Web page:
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Inside the MilramX Transfer Process

MilramX Architecture

At the core of the MilramX Transfer Process are Data Transfer Objects (DTOs). These are essentially named subroutines which, at their simplest:

  1. Call an Adaptor to fetch the latest updates to a table in a source database and then translate this data into the form of High Level Data Objects (HLDO).
  2. Translate each source HLDO instance into an HLDO to be sent to the target system.
  3. Call an Adaptor, with the target HLDO instance, to update a table in the target system database.

High Level Data Objects are sets of parameter name:value pairs, with each set being identified by a unique keyword, in the manner of a JSON string.

Each adaptor is driven by a set of metadata rules, which define how each HLDO parameter relates to either:

  1. Fields within a database table, including indirections, for reading and writing data..
  2. Calls to be made to web-services proxy routines to fetch and store data.

These rules can be imported from Excel spreadsheets, using the MilramX web-browser interface, and stored as XML metadata, which is used by each Adaptor to fetch and store data.

A DTO can fetch HLDO data from multiple sources and store the resultant data into multiple target systems, databases, and tables. It can also send Email or Text-Message Alert messages to a list of people, for each event that it detects by examining the HLDO data from the source system(s).

An important function of each Adaptor is to check the data it transfers to ensure that the data is formatted correctly for the DTOs or the target systems, which will consume the data. Adaptors also handle communications errors, especially with remote systems through their web-services interfaces.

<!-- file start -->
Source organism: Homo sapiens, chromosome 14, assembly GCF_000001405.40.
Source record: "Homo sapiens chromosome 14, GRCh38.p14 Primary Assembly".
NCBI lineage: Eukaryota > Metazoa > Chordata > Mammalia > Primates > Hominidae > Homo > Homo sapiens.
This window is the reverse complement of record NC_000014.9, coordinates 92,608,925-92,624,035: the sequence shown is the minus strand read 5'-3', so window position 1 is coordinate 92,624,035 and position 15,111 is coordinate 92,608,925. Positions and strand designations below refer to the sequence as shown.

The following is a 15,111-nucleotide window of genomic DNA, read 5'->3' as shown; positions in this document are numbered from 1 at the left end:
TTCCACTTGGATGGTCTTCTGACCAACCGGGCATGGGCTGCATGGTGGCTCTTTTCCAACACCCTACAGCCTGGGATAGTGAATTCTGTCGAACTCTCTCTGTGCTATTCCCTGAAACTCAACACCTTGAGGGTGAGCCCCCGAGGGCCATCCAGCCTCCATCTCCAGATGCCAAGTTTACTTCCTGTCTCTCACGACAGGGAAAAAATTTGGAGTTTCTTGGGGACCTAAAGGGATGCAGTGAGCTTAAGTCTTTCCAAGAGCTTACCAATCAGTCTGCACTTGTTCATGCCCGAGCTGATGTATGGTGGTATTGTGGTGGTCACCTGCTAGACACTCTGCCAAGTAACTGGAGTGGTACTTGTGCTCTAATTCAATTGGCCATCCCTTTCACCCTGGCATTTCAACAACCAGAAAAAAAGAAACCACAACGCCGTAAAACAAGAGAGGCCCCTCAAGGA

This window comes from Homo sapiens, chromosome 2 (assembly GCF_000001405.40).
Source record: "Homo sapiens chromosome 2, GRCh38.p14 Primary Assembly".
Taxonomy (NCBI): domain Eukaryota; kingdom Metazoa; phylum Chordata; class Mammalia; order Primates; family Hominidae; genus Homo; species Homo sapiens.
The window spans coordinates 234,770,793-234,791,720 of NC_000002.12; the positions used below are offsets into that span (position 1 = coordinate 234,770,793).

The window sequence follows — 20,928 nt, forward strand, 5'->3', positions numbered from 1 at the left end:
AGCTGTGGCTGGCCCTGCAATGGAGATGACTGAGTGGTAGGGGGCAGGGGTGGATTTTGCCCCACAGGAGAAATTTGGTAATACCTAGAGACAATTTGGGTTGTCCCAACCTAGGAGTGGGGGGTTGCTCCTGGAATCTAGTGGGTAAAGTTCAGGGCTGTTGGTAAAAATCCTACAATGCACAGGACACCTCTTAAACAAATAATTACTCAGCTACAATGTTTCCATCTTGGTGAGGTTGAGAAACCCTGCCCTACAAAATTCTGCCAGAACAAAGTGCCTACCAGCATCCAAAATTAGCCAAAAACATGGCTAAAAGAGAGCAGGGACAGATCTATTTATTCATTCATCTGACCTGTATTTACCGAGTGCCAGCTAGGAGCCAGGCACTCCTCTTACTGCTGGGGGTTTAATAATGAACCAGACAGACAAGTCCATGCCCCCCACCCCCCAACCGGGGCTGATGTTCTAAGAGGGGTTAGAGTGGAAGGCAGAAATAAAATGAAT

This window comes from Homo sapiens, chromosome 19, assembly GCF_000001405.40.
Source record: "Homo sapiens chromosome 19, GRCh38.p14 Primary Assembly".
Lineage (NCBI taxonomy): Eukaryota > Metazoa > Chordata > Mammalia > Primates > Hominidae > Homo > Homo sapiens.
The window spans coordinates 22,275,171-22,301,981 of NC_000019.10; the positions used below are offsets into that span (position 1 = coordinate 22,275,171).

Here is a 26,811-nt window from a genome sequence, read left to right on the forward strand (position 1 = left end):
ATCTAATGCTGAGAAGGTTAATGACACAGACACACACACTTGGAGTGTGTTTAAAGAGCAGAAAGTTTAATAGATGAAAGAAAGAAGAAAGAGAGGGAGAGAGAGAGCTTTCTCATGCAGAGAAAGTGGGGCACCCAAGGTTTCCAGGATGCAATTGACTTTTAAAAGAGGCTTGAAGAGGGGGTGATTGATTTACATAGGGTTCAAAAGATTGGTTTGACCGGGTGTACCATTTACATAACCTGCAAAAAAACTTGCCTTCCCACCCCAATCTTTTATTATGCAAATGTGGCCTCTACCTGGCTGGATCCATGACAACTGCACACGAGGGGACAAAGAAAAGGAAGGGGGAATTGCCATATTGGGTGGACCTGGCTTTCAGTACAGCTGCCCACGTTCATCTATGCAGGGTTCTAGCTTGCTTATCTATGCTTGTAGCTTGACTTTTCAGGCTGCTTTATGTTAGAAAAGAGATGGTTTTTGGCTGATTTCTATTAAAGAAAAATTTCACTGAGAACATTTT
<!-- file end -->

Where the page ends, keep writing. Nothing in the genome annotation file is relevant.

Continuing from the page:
MilramX comes with pre-built adaptors for a range of relational databases as well as adaptors for communicating with the BellHawk barcode tracking system, either through its web-services interface or by directly accessing the disk drive where the BellHawk database is stored.

The Transfer Process is run by the Launcher with the name of the DTO to be run. This DTO then gets the latest updates to the source database tables it is monitoring, by calling the appropriate Adaptor for the source system, before translating the data and calling an Adaptor for the target system.

The decision about which DTO to run next is made by the Launcher based on information stored in the Control database. This information, for each DTO, includes the times of day that the DTO can run, how often it should be run, and how important running the DTO is relative to other DTOs, when there is a conflict. 

A key feature of this architecture is that the HLDO adaptor rules for one system can be developed by a separate person from that developing the HLDO adaptor rules for another system. This enables the adaptor rules to be developed by experts in the respective databases without needing one person to be an expert in both. This also enables a business systems programmer to be able to develop the DTO rules without needing any detailed knowledge of the internals of either system.

In those cases where a simple mapping is required between the HLDO parameters of the source and target systems then a business analyst can set up mapping rules by importing these rules in the Form of Excel spreadsheets through the management console. Excel imports through the management console can also be used to define the rules for translating between the data record fields of databases or web-services interfaces and HLDOs.

For more information, please click here for a PDF download of the "MilramX Overview Data Sheet".